Pros and Cons of Tennis Court Surfaces

To date, I’ve only ever played on hard courts.

In the UK, this is the most common surface to play on, and for a small fee per year, I can play as many times as I like in my local area…

…providing there’s a free court.

It’s tremendous value really.

However, I would love to try playing on clay or grass someday, just to experience the differences between them.

I might discover one surface suits my game better.

For this blog post, I thought I would look at the pros and cons of various tennis court surfaces, particularly in terms of speed of the court, how the balls bounce and how it can affect your playing ability.

Grass Courts

Grass courts are the original type of tennis courts.

While they are very beautiful to see and to play on, there aren’t a lot of these courts left in the world due to how expensive they are to maintain and to build.

While they are costly, grass courts are often used in pro tournaments.

Wimbledon is one of the most prestigious tournaments throughout the world that uses this type of surface.

Pros

One main benefit of this type of court is that grass is soft and makes it easier on the player’s legs.

Fresh green grass courts allow the ball to bounce consistently but players need to understand that they will be dealing with a ball that hits the racquet harder than normal.

Cons

One con of grass tennis courts is that balls on the court will bounce incredibly low and this can take some time to get used to, especially if you have only ever played on other courts before.

This low bounce means that players need to make sure to keep their knees bent during the game so that they can manage to return these low balls.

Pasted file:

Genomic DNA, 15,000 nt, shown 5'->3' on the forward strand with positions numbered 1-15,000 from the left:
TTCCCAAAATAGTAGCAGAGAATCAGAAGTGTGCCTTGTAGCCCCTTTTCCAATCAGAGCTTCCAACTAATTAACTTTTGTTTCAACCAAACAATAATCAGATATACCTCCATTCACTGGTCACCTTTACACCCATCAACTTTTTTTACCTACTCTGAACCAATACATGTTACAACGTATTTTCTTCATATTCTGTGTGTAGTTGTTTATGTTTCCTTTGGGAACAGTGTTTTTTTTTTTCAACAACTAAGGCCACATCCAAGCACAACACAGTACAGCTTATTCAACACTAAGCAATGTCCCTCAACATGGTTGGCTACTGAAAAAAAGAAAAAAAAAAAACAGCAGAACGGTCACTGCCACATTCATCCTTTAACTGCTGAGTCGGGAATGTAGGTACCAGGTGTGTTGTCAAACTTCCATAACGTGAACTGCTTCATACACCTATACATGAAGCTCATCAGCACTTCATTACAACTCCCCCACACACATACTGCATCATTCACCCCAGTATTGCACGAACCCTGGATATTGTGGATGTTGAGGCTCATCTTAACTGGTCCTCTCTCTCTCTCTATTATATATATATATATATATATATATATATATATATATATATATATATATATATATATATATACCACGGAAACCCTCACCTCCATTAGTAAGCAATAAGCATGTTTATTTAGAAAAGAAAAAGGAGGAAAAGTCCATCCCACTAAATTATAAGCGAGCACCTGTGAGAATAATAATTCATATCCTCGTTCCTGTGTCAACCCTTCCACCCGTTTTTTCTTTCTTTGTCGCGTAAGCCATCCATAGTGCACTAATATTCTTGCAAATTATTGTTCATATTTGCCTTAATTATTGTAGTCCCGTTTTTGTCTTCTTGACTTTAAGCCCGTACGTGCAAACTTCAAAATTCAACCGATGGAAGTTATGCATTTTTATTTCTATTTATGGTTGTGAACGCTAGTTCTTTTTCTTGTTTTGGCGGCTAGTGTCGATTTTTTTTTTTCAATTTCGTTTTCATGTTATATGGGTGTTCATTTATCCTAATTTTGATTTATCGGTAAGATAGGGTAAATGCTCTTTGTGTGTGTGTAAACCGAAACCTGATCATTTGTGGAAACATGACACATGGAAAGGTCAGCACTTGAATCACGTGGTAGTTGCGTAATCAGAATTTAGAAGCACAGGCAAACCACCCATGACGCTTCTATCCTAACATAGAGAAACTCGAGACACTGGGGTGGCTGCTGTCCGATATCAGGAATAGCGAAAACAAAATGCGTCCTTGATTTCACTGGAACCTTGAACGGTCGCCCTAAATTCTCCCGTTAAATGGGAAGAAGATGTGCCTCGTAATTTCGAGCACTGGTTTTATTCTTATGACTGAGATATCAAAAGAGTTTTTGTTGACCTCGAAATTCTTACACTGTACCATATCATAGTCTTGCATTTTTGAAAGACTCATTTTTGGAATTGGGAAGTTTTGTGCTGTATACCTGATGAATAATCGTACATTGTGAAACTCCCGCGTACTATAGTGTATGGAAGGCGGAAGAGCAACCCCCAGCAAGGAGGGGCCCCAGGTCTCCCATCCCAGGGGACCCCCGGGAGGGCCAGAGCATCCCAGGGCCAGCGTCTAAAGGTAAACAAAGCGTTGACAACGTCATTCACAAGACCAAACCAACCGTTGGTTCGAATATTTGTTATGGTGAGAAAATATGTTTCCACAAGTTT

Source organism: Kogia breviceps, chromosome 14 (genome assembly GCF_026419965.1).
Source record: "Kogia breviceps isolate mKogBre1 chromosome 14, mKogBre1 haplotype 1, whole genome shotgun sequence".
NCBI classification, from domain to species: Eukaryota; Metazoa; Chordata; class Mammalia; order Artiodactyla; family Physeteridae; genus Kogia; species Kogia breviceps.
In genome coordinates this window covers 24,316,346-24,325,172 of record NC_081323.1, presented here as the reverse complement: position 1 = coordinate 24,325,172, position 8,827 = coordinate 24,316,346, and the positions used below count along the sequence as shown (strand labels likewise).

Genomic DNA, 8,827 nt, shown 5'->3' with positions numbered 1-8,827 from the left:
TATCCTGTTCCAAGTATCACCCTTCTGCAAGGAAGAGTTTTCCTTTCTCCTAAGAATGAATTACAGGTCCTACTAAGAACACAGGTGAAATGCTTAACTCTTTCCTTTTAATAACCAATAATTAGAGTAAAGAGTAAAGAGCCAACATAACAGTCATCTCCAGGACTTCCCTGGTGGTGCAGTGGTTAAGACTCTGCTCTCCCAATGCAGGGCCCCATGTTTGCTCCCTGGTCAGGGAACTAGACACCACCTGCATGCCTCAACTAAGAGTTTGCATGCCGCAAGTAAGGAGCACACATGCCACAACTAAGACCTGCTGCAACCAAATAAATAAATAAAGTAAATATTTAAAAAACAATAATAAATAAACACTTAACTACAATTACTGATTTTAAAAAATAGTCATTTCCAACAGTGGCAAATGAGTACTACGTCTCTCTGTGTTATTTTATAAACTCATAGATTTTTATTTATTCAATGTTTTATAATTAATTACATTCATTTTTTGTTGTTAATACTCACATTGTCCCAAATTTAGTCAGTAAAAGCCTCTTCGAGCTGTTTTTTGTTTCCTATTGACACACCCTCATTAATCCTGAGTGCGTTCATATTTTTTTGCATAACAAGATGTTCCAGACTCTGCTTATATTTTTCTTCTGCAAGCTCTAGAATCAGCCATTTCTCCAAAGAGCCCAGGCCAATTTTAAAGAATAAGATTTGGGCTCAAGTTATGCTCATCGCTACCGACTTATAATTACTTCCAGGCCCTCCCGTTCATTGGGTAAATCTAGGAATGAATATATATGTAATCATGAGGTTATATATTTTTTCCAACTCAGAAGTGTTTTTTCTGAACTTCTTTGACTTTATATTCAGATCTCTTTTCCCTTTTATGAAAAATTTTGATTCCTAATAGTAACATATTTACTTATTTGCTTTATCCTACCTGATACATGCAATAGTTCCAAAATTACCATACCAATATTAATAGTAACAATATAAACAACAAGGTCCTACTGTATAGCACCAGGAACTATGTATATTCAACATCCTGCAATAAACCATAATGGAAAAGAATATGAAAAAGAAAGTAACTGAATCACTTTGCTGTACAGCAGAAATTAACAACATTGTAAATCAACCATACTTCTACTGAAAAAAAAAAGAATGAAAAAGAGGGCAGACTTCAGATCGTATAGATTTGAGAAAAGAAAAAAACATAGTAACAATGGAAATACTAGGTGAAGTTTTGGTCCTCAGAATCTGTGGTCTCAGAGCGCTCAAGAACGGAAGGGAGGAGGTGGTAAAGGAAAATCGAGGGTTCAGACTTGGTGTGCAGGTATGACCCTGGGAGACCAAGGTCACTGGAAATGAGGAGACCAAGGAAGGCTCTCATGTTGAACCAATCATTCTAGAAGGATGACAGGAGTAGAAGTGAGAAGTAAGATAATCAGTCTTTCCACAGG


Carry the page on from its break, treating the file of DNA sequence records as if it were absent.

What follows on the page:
The increased speed from the ball produces more shock on the racquet and this will only get worse as the court is worn.

Worn grass tennis courts also end up with more erratic hits and bounces. As the balls become more unpredictable, players must rely on a little luck to return them.

Finally, grass courts are slippery and can be unsafe when they are wet.

clay tennis court photo

Clay Courts

Clay tennis courts are often considered to be a premium type of court. Roland Garros in France is the most famous tennis tournament in the world which uses clay courts.

Pros

Tennis players won’t suffer as much stress on their joints when playing on clay courts.

Additionally, these courts result in slower play, which allows players more time to reach the ball.

Since the clay slows the ball a little, it also results in less stress being transferred through the racquet to the player’s arm when he or she hits the ball.

While keeping a clay court watered can be difficult in some areas, this surface remains cooler under the full sun and is safe to play on during light rains.

Cons

Unfortunately, when a ball hits a line on the court, it can result in a strong jolt to the player’s arm and may contribute to tennis elbow and other injuries.